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I hate that if the person asking the question wants to do something that is bad programming and you answer it telling them how to do that you get a lot of bad comments and negative rep.

Like in this question, the OP wanted to extract a URL from JSON. I showed them how to do that and even though it was accepted I got -5 rep. I helped them do what he wanted to do. I think they should down vote the OP and not me because I just did what they wanted. This goes for all questions, not just this one.

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    Stack Overflow isn't a personal help desk for beginners. Down-/up-votes are about quality of posts, and we want a high quality repository of questions and answers. Beginners questions don't fit these quality policies most of the time. – πάντα ῥεῖ Mar 11 '17 at 17:01
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    I hate to Godwin's law myself, but I'll take one for the team here. Are you familiar with the Nuremberg Trials, and how they ruled on Nazis whose defense was "I was just following orders"? Or, if we want to Categorical Imperative this notion: would you be cool answering a question that asked "how do I write a program that can gain entry into the nation'a missile defense systems and nuke Albuquerque?". How do you think people would vote on an absolutely, 100% correct and "helpful" answer to that question? How would you feel about throes votes? ..... How would you vote? – Dan Bron Mar 11 '17 at 17:02
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    @πάνταῥεῖ: Reasonably scoped beginner questions are in fact welcome here. Previous anecdotal discussion would sharply contradict your assertion. – Makoto Mar 11 '17 at 17:03
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    Closely related: Do I solve the user's problem or answer the question? – Josh Caswell Mar 11 '17 at 17:07
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    @Makoto "Beginners questions don't fit these quality policies most of the time" – Braiam Mar 11 '17 at 17:13
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    @Braiam: I'm not even going to paint questions which don't fit quality policies with the same brush at all. I've seen seasoned veterans of the industry ask questions which make them look like beginners. The main thing here: remove the presumed skill level and only look at the question quality. That's really the only thing that matters. – Makoto Mar 11 '17 at 17:14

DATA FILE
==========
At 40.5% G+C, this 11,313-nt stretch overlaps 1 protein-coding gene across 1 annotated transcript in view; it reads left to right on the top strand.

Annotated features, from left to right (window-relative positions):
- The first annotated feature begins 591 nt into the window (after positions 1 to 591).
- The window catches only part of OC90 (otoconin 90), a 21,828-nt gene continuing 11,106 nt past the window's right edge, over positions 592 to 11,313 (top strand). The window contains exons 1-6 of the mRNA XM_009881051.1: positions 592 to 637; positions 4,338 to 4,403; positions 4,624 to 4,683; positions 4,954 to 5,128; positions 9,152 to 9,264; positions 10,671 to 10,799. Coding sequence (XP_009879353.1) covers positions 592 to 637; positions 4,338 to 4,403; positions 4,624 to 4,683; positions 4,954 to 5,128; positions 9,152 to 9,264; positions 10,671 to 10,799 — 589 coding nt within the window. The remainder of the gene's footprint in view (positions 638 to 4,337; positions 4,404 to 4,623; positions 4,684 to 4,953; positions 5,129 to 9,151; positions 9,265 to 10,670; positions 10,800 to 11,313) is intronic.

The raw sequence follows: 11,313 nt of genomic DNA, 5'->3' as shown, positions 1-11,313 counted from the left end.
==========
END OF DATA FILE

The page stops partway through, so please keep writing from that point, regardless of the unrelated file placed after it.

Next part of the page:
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  • @Makoto as said before: beginners are more likely to ask questions that don't fit these policies. Full stop. – Braiam Mar 11 '17 at 18:34
  • Another reason why to avoid situations like this is that the OP didn't provide enough information in his question in order to adequately answer it. The OP has followed up in the comments (a while after you asked this question) to say they aren't consuming the json in javascript, thus making the upvoted answer incorrect and your answer much more likely to be absolutely correct for this situation. So basically you took a whipping here and on that question for answering correctly (assuming there isn't a better way for consuming json in java that obviates this issue). Oh, irony. – Will Mar 13 '17 at 14:56
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Did you know that there exist a class of solutions which aren't really solutions at all? Sardonically they're referred to as "mathematician answers"; that is, answers which are syntactically correct yet do nothing to actually address the problem.

In this specific case, here's what you saw:

  • The OP wanted to strip select characters from JSON which happened to be part of a URL
  • You provided code to strip those characters out
  • The OP thanked you and went about their way

Where the angst lies is with the community. The community, knowing better, saw that your solution is not the most ideal for the problem space, and voted accordingly. Another answer illustrates a more preferred approach to the problem.

The OP isn't necessarily at fault for asking a question like this, but you as an answerer certainly are for providing a poor solution. Don't just think about the OP; you should provide a solution that is considered to be a reasonable approach to a problem.

  • But, I just did what he wanted to do. They showed how to do something that he didn't want to do. – Noah Cristino Mar 11 '17 at 20:12
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    @NoahCristino: What the OP wanted to do wasn't what the OP needed to do. I don't do PHP (wouldn't even to save my life tbh), but you see this in other tags. Just because this is something the OP wants to do doesn't mean that it's going to be correct, or even tenable in the short term. – Makoto Mar 11 '17 at 20:13

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